This article is only available in the PDF format. Download the PDF to view the article, as well as its associated figures and tables.
The subject of hypnotism is one that is always of interest. It stands on the edge of the marvelous, and on what is often considered by the scientific physician as debatable ground. Dr. Bramwell is the leading English advocate of its utility in therapeutics, and he states his side of the question very ably in the book before us. We ourselves have not the full confidence in the method that he shows, but will admit that it has an occasional utility. Its applicability in general practice is, we think, somewhat doubtful, notwithstanding the remarkable results reported by the author. Dr. Bramwell goes over the history of hypnotism very fully, but it is remarkable that he should leave out so well known a writer as Beard, whose contributions, though not numerous, are yet sufficiently noteworthy to be mentioned. In fact, the history does not include the early American investigations of the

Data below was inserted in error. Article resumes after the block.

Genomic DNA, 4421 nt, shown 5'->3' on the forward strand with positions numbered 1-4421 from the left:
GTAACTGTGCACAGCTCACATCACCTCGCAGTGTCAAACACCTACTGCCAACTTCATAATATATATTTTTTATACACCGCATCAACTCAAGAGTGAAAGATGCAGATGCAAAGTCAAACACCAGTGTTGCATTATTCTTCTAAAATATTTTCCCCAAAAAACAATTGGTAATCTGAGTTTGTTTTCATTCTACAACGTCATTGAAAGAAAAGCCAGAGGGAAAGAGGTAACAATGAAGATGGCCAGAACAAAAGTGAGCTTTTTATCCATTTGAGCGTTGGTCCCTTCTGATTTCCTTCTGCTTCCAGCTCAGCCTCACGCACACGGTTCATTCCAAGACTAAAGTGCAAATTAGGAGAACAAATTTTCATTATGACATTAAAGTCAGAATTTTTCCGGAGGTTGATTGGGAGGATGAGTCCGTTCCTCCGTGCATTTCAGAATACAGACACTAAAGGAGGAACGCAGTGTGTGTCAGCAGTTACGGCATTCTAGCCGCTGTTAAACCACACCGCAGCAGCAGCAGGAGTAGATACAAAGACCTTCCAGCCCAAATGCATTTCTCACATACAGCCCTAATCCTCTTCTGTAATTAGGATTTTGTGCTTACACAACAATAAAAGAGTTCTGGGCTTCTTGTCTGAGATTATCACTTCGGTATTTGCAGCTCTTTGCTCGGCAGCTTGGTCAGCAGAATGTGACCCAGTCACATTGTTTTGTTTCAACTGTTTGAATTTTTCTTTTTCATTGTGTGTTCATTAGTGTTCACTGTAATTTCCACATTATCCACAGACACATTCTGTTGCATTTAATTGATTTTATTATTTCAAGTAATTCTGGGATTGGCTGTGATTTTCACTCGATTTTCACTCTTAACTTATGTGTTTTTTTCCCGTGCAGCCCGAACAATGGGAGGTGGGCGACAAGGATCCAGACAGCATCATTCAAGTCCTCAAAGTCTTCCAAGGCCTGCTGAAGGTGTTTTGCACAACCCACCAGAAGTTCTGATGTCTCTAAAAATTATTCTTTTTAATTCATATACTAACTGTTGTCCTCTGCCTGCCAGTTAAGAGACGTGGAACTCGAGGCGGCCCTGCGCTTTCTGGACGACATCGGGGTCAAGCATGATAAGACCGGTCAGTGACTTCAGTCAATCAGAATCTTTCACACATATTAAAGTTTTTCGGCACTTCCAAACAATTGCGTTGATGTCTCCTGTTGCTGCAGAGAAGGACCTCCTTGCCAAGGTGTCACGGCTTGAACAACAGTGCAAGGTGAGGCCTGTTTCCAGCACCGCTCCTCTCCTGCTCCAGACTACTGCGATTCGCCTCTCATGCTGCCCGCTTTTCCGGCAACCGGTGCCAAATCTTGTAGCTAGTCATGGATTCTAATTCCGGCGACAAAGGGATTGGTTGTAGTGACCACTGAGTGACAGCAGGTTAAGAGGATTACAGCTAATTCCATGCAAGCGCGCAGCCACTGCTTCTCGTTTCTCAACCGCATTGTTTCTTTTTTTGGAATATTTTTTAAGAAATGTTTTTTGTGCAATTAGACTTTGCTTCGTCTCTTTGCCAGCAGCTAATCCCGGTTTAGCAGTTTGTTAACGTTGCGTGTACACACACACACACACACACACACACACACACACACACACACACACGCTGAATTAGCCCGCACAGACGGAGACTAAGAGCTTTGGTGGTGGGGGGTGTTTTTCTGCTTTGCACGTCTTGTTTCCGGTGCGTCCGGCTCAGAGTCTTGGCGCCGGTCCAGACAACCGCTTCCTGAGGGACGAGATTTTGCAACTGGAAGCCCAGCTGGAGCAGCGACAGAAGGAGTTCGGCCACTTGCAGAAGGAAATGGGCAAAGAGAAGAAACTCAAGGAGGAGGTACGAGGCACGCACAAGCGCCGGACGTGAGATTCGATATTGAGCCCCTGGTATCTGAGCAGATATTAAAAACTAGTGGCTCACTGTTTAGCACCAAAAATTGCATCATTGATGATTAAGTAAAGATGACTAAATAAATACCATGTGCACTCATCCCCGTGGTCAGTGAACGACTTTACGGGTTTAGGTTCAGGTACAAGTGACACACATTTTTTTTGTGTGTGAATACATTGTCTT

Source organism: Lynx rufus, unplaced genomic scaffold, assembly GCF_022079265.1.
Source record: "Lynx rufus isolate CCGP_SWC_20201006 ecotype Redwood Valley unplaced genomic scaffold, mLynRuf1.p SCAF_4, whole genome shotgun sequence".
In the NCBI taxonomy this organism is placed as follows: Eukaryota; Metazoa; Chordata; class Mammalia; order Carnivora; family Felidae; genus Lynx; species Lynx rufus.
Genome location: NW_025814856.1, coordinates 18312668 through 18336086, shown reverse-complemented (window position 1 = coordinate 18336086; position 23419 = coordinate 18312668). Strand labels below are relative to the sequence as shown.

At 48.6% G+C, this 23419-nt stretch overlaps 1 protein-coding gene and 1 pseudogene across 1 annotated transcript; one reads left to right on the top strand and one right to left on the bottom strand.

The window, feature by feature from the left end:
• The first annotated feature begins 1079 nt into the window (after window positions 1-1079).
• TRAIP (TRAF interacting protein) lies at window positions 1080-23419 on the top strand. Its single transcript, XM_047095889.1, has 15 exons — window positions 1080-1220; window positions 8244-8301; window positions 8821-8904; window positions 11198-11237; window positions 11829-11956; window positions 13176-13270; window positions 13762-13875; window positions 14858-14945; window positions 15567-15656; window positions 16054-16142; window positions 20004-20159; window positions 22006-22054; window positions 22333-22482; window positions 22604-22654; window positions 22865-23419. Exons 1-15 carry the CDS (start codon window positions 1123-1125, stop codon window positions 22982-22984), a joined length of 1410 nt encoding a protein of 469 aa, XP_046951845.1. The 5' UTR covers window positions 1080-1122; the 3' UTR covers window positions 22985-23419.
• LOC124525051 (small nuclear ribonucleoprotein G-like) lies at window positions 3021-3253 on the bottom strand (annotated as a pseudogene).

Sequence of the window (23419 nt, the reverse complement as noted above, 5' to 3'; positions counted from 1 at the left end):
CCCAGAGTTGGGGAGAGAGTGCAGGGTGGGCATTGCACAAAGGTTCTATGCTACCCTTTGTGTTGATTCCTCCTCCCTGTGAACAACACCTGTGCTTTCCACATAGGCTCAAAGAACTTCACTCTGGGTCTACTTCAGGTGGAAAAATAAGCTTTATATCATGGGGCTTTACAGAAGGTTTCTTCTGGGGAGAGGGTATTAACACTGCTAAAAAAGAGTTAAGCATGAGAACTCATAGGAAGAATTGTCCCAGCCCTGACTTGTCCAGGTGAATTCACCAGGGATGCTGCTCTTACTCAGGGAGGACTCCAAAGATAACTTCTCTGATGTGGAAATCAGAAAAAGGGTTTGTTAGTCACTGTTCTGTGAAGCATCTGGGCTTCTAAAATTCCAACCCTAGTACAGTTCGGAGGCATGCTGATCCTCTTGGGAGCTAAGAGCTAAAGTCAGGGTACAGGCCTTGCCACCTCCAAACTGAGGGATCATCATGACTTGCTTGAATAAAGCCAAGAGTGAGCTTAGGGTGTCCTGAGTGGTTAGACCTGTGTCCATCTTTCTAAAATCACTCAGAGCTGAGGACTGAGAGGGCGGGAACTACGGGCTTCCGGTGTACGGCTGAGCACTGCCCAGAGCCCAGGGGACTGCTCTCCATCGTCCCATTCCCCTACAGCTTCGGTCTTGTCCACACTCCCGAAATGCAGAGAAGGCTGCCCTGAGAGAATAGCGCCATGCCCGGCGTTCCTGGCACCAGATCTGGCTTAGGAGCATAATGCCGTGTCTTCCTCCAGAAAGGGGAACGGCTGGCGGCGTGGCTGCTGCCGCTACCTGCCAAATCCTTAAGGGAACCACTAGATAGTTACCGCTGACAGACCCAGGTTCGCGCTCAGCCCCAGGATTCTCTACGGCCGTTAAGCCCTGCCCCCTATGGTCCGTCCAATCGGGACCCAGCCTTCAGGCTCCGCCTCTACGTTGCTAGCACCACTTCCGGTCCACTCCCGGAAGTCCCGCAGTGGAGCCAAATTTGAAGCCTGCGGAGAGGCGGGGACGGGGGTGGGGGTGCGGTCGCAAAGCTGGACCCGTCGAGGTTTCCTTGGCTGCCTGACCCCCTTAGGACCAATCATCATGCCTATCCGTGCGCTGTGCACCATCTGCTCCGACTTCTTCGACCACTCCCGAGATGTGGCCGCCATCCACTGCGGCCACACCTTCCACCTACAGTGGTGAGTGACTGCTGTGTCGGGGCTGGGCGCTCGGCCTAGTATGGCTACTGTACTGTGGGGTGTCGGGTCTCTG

Hypnotism. Its History, Practice and Theory. JAMA. 1904;XLII(4):257. doi:10.1001/jama.1904.02490490047020
Customize your JAMA Network experience by selecting one or more topics from the list below.
Create a personal account or sign in to: